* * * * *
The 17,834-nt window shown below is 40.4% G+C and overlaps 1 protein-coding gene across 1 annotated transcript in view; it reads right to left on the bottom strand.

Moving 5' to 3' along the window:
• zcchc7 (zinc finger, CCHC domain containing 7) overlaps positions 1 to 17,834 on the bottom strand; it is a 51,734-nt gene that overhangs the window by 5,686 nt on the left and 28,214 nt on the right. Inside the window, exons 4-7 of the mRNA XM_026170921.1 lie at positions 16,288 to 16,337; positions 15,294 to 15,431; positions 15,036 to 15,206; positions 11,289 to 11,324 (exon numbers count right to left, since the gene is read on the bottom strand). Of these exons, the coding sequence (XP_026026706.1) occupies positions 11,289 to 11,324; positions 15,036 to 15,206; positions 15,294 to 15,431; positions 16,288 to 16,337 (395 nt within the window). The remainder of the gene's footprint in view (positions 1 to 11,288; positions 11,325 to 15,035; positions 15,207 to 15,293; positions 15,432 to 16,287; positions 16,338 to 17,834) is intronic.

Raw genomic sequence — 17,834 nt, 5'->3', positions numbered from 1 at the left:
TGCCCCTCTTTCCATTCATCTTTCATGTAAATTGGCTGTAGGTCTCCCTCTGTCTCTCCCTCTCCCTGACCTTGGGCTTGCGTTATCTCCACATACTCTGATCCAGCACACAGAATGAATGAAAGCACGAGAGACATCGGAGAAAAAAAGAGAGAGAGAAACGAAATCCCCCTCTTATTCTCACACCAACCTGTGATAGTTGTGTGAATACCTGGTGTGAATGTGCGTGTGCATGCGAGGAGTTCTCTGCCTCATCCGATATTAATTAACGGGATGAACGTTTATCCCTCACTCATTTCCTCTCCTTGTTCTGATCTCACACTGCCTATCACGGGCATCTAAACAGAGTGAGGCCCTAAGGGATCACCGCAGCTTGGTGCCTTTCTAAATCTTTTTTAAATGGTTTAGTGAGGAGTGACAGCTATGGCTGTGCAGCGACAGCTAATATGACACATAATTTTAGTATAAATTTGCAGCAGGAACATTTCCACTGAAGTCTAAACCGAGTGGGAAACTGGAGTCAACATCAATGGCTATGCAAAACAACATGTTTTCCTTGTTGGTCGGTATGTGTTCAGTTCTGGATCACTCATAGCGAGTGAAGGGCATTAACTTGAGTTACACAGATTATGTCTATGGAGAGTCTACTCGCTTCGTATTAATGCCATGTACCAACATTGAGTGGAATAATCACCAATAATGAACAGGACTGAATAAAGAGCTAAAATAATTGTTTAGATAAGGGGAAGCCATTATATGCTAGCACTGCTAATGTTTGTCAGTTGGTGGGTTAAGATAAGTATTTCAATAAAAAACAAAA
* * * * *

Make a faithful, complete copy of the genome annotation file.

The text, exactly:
The 17,834-nt window shown below is 40.4% G+C and overlaps 1 protein-coding gene across 1 annotated transcript in view; it reads right to left on the bottom strand.

Moving 5' to 3' along the window:
• zcchc7 (zinc finger, CCHC domain containing 7) overlaps positions 1 to 17,834 on the bottom strand; it is a 51,734-nt gene that overhangs the window by 5,686 nt on the left and 28,214 nt on the right. Inside the window, exons 4-7 of the mRNA XM_026170921.1 lie at positions 16,288 to 16,337; positions 15,294 to 15,431; positions 15,036 to 15,206; positions 11,289 to 11,324 (exon numbers count right to left, since the gene is read on the bottom strand). Of these exons, the coding sequence (XP_026026706.1) occupies positions 11,289 to 11,324; positions 15,036 to 15,206; positions 15,294 to 15,431; positions 16,288 to 16,337 (395 nt within the window). The remainder of the gene's footprint in view (positions 1 to 11,288; positions 11,325 to 15,035; positions 15,207 to 15,293; positions 15,432 to 16,287; positions 16,338 to 17,834) is intronic.

Raw genomic sequence — 17,834 nt, 5'->3', positions numbered from 1 at the left:
TGCCCCTCTTTCCATTCATCTTTCATGTAAATTGGCTGTAGGTCTCCCTCTGTCTCTCCCTCTCCCTGACCTTGGGCTTGCGTTATCTCCACATACTCTGATCCAGCACACAGAATGAATGAAAGCACGAGAGACATCGGAGAAAAAAAGAGAGAGAGAAACGAAATCCCCCTCTTATTCTCACACCAACCTGTGATAGTTGTGTGAATACCTGGTGTGAATGTGCGTGTGCATGCGAGGAGTTCTCTGCCTCATCCGATATTAATTAACGGGATGAACGTTTATCCCTCACTCATTTCCTCTCCTTGTTCTGATCTCACACTGCCTATCACGGGCATCTAAACAGAGTGAGGCCCTAAGGGATCACCGCAGCTTGGTGCCTTTCTAAATCTTTTTTAAATGGTTTAGTGAGGAGTGACAGCTATGGCTGTGCAGCGACAGCTAATATGACACATAATTTTAGTATAAATTTGCAGCAGGAACATTTCCACTGAAGTCTAAACCGAGTGGGAAACTGGAGTCAACATCAATGGCTATGCAAAACAACATGTTTTCCTTGTTGGTCGGTATGTGTTCAGTTCTGGATCACTCATAGCGAGTGAAGGGCATTAACTTGAGTTACACAGATTATGTCTATGGAGAGTCTACTCGCTTCGTATTAATGCCATGTACCAACATTGAGTGGAATAATCACCAATAATGAACAGGACTGAATAAAGAGCTAAAATAATTGTTTAGATAAGGGGAAGCCATTATATGCTAGCACTGCTAATGTTTGTCAGTTGGTGGGTTAAGATAAGTATTTCAATAAAAAACAAAA